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How BP flunked its risk tests

By James Ledbetter
Sunday, June 13, 2010; G04

The continued gushing of oil into the Gulf of Mexico raises widespread questions about how badly prepared BP was from an environmental perspective. But what about from a corporate perspective? Multinational giants like BP spend large amounts of money to map out scenarios and, presumably, prepare for them. Why didn't BP's risk models account for a crisis of this proportion, and doesn't that represent a colossal management failure?

We asked Ian Bremmer to explain. He heads the Eurasia Group, a firm that specializes in measuring risk (BP is not a Eurasia Group client), and wrote "The End of the Free Market: Who Wins the War Between States and Corporations?"

TBM: How does a huge, experienced multinational company find itself in a situation like this?

Bremmer: First of all, we've found in a number of cases, whether it's BP or financial firms, you get the best and the brightest, the smartest and the most highly compensated people in these positions in the private sector. The folks left to do the regulation and the oversight are poorly paid, not as up-to-speed, and the most talented can't be kept there. And they often get run circles around, despite the fact that they are the guys who are supposed to understand externalities and look after the public weal. I think we found, in terms of the [collateralized-debt obligation] crisis, as well as with BP's utter lack of preparedness . . . two manifestations of exactly the same thing.

The second thing I would say is that . . . unregulated private sector actors have a problem. They are thinking about maximizing profits short-term, at the risk of maximizing profits long-term. Especially in the context of an economic downturn, there's a massive amount of pressure to make your numbers this quarter. Not just for BP, but for every subcontractor that was in that chain. In that environment, you are as weak as your weakest, most financially pressured, most short-term-in-orientation link.

TBM: This is precisely the parallel that I see to the financial market meltdown. We've had meltdowns before, and we've had oil spills before, yet they don't seem to take that into account. How is it that a company like BP doesn't build this worst-case scenario into its risk assessment? Or is it the case that it is in their risk assessment and this is how it plays out?

Bremmer: No, I think it isn't. If you look at the responses from [BP chief executive Tony] Hayward and the BP brass in the days and weeks afterward, they clearly thought that this was much more benign. They're talking about how big the ocean is, how limited the damage is going to be. That implies that their worst-case scenarios absolutely did not take into consideration how dangerous a long-term spill from the bottom of the ocean could be.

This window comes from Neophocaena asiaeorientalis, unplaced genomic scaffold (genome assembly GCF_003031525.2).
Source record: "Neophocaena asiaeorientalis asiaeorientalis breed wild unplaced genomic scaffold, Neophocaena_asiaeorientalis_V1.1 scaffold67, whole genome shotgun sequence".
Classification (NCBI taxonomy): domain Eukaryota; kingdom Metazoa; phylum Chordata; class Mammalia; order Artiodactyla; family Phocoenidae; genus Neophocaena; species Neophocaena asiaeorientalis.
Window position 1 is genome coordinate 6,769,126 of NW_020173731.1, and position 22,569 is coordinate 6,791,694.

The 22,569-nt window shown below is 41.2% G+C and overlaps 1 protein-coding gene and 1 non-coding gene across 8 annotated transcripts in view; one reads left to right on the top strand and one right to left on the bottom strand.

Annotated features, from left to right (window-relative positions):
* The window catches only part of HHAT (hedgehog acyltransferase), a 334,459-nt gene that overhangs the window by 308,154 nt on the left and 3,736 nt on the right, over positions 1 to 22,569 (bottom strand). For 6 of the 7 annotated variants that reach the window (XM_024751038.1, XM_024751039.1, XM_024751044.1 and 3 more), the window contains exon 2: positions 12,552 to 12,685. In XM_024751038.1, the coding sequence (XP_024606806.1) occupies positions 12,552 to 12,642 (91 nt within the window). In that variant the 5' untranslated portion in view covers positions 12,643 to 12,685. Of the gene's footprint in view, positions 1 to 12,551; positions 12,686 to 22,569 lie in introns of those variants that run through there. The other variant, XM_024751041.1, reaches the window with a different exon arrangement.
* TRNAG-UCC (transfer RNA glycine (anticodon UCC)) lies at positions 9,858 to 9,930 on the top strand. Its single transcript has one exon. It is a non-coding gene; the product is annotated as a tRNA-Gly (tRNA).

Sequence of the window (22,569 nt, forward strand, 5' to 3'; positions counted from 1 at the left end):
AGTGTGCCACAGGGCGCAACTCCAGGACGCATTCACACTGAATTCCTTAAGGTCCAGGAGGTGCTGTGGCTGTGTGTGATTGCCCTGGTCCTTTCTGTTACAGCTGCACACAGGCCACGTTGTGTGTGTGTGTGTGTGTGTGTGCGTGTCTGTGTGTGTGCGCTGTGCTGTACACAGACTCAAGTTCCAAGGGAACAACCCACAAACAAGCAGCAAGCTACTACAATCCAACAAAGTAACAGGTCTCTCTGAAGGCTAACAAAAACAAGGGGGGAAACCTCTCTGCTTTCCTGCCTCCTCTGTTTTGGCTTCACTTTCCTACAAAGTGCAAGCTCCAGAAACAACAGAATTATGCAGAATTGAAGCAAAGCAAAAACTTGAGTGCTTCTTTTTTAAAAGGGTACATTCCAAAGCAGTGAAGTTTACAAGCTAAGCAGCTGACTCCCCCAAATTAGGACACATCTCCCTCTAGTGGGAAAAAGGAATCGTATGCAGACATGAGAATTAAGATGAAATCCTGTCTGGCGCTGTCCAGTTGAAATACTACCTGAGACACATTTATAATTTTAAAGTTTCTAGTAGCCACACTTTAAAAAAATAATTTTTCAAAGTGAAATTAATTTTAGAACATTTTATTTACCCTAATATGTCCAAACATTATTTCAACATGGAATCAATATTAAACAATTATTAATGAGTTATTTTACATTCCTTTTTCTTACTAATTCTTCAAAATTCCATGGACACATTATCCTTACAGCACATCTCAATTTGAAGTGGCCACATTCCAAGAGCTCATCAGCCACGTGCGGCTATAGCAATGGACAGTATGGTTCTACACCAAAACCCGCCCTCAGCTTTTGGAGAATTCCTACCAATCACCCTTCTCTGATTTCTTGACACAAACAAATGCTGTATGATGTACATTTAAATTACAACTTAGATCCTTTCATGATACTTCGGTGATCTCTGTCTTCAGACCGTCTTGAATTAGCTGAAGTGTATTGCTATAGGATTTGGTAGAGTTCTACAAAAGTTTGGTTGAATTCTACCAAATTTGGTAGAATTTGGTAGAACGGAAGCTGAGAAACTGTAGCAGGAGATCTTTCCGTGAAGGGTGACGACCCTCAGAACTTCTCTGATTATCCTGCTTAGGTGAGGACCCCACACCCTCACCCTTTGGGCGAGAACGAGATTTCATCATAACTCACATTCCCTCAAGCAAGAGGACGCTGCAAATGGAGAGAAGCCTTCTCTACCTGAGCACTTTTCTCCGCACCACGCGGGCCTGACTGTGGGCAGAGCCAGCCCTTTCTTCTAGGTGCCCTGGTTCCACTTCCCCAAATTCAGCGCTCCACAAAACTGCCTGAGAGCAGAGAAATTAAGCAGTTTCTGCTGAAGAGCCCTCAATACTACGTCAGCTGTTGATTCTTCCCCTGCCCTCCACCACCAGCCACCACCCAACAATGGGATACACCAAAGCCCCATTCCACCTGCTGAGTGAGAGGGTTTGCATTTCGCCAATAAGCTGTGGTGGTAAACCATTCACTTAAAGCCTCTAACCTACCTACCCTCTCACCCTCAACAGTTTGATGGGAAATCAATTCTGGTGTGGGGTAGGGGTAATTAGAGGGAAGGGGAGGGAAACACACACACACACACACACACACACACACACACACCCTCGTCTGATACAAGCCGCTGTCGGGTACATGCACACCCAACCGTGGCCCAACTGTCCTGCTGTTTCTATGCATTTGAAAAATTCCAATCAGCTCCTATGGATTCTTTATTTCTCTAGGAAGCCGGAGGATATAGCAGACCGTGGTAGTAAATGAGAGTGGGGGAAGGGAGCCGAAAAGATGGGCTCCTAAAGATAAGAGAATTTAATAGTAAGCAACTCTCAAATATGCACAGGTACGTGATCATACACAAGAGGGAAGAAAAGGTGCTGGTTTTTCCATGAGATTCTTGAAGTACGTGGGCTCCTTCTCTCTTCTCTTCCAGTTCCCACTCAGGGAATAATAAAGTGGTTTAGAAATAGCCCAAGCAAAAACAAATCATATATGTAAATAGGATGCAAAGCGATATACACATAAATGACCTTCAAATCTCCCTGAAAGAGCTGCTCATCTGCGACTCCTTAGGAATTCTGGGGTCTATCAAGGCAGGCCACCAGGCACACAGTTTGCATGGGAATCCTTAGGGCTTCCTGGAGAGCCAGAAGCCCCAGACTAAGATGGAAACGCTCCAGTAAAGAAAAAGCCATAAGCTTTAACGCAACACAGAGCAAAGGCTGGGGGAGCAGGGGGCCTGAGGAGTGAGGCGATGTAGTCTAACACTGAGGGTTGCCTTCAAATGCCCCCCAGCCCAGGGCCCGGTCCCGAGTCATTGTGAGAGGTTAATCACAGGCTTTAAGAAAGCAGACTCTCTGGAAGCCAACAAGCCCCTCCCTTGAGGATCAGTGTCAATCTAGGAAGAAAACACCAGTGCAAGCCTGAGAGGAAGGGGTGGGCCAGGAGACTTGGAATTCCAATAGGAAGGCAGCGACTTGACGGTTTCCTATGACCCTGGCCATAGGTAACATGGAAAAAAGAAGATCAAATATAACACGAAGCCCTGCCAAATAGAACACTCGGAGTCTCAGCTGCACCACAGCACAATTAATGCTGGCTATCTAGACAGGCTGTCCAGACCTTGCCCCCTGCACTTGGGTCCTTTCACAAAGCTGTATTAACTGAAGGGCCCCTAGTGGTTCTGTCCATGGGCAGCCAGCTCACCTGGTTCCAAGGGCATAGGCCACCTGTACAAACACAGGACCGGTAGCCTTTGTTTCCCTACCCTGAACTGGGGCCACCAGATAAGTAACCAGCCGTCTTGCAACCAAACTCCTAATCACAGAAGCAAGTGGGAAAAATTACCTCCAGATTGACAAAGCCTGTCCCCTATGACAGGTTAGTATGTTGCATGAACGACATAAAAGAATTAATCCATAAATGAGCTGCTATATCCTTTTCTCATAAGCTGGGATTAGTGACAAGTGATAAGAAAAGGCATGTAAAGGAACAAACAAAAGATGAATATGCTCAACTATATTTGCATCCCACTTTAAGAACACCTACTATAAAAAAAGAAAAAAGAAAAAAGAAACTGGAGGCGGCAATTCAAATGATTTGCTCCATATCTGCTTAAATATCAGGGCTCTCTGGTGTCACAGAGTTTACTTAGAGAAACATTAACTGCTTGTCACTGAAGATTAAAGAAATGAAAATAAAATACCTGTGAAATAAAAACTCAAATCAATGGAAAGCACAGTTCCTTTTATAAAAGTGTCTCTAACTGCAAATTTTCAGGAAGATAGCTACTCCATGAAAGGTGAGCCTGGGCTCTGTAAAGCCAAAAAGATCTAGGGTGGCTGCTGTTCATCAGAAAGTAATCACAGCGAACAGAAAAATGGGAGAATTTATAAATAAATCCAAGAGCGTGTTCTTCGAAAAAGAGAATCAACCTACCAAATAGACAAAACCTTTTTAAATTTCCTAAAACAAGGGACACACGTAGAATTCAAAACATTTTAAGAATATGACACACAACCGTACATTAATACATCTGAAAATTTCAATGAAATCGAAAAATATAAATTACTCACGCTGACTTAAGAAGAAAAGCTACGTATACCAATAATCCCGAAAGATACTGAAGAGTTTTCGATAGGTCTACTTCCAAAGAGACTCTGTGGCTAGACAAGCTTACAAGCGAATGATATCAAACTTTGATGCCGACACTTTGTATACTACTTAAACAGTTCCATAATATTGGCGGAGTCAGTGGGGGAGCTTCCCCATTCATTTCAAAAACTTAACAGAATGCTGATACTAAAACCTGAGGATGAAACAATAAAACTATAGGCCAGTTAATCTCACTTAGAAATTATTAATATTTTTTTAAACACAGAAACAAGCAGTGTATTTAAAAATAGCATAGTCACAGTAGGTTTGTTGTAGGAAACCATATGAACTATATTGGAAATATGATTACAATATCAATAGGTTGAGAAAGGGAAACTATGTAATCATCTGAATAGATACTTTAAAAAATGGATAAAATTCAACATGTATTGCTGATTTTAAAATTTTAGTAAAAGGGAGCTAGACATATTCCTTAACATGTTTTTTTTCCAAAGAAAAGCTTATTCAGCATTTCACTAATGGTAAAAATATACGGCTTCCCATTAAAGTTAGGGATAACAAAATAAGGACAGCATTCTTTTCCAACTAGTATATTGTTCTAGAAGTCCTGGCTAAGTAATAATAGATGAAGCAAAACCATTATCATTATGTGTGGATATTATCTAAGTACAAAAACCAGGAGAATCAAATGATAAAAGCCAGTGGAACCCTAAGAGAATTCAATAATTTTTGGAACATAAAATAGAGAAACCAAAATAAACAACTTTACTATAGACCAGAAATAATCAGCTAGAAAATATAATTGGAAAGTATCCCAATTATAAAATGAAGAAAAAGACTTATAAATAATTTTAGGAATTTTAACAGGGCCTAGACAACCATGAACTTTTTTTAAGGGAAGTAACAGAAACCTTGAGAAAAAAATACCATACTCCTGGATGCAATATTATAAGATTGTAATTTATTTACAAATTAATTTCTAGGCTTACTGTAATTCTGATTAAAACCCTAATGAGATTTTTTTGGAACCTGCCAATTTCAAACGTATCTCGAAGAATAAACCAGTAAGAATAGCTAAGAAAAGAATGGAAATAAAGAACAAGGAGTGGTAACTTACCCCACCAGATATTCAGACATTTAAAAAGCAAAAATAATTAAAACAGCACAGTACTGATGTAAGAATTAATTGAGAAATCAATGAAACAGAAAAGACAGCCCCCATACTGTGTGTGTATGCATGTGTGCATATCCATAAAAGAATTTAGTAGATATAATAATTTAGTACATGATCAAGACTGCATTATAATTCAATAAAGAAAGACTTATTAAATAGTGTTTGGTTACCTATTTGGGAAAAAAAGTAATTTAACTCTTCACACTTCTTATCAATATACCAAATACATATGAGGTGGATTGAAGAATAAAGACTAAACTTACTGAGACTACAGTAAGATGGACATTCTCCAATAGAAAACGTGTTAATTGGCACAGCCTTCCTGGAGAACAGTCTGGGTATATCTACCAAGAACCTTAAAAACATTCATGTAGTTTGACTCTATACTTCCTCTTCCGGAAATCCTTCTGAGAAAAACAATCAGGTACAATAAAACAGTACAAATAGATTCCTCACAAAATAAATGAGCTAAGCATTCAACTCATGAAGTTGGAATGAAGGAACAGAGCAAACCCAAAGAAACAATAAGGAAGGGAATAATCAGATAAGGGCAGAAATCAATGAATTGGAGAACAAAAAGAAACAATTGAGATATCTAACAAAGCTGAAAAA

TBM: The New York Times reported that BP had presented to regulators a worst-case scenario of spilling 250,000 barrels a day. They weren't required by regulators to have a plan for that, and they clearly didn't.

Bremmer: The fact that they gave that plan to regulators does not mean they believe that's what the worst-case scenario was. Unless you think Hayward is a ruthless and inexplicably stupid liar . . .

TBM: Let's assume that's not the case.

Bremmer: Then, clearly, their internal models did not build this in as a realistic possibility.

TBM: I am still struggling to understand how a company gets by with a model that is so flawed. In the case of Wall Street, they build models with a positive feedback loop that makes the worst scenarios seem less and less likely. The black swans get pushed out to the sides. Oil drilling doesn't seem to work like that. You have to build these accidents in, because they happen pretty often.

Bremmer: But the same thing is happening here. As the technology increases, and you're constantly pushing forward into a realm that you haven't experienced before, you tend to spend the most time on what gives you the most bang for your buck. The people who are involved in risk management for these firms are cost centers. And there are people trying to get investment banking deals done. They're trying to find ways to mollify these folks and sometimes get around them. And that's just the way that the corporate structures work -- a reason why you need regulatory oversight.

It sounds to me like climate change. How could we get our models wrong from 25 years ago, from 10 years ago, even from five years ago -- how could we miss so many of these feedback loops? It's because we've never done this before. This is the first time we've ever heated our climate like this.